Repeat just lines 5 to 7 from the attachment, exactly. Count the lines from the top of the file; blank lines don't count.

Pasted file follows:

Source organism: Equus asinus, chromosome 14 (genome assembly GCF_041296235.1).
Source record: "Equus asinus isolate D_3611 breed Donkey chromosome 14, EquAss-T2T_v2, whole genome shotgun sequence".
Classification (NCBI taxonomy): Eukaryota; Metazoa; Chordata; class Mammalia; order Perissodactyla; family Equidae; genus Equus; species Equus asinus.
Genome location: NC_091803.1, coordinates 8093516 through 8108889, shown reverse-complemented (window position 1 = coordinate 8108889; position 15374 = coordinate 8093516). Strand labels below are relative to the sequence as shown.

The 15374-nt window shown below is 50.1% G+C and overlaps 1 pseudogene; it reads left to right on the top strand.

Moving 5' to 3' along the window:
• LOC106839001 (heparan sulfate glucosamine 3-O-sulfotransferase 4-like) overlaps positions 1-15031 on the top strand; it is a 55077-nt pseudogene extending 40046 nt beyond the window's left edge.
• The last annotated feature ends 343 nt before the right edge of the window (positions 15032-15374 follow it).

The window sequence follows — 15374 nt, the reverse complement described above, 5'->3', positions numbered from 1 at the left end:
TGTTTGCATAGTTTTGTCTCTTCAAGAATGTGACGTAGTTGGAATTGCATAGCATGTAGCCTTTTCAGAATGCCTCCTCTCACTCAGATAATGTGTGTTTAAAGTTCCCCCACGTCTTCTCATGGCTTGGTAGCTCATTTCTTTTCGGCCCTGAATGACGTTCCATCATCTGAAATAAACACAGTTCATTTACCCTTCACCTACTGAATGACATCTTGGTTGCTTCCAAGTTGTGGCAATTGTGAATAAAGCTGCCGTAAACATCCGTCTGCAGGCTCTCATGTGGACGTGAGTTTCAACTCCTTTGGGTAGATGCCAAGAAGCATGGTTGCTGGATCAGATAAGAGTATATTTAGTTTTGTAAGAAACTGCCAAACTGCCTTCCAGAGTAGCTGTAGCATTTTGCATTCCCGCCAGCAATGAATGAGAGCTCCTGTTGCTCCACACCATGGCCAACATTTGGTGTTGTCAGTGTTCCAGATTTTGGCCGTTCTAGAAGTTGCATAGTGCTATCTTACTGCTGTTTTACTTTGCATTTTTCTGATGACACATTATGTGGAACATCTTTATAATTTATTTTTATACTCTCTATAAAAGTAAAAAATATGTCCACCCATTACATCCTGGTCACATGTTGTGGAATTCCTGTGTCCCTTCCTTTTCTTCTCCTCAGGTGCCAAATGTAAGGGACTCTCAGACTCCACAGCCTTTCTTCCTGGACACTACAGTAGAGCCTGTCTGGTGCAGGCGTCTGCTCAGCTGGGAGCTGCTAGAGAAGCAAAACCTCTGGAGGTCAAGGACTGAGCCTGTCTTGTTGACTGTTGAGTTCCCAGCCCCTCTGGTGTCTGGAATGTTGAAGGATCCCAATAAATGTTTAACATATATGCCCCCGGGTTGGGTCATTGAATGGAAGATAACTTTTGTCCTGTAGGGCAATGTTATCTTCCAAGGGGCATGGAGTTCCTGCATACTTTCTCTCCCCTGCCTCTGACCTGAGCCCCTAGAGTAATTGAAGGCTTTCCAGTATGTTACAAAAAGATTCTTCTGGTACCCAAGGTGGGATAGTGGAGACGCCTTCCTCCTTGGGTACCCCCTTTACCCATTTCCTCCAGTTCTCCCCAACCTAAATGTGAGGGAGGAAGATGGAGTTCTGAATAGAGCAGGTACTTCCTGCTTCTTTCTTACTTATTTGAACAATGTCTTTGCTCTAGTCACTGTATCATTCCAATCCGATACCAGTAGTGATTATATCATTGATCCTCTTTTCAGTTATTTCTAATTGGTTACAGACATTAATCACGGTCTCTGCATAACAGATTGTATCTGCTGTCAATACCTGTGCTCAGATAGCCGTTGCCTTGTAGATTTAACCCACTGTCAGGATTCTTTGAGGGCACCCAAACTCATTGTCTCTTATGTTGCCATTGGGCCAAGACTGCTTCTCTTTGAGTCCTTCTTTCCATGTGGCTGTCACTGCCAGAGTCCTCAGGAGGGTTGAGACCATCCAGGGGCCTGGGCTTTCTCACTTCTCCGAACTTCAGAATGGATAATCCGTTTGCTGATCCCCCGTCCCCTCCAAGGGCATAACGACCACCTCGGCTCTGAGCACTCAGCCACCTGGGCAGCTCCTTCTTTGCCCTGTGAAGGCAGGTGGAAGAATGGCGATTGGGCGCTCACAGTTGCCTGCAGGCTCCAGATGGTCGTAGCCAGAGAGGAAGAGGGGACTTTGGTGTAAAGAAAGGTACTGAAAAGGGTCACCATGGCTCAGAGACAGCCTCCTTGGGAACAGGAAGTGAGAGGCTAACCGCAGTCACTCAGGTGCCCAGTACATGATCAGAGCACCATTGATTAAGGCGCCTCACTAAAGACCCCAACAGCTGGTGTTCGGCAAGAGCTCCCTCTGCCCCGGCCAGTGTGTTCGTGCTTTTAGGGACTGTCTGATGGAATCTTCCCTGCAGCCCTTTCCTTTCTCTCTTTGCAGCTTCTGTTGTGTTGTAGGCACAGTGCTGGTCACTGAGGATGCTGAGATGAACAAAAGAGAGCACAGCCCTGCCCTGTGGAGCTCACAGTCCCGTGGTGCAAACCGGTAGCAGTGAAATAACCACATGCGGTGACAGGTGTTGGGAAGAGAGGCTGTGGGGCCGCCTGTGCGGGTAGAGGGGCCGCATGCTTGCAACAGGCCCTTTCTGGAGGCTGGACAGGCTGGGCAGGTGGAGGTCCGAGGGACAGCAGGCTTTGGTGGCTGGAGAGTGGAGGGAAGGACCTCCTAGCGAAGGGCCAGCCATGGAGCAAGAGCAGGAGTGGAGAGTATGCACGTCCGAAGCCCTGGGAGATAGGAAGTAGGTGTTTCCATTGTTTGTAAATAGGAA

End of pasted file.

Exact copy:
The 15374-nt window shown below is 50.1% G+C and overlaps 1 pseudogene; it reads left to right on the top strand.

Moving 5' to 3' along the window:
• LOC106839001 (heparan sulfate glucosamine 3-O-sulfotransferase 4-like) overlaps positions 1-15031 on the top strand; it is a 55077-nt pseudogene extending 40046 nt beyond the window's left edge.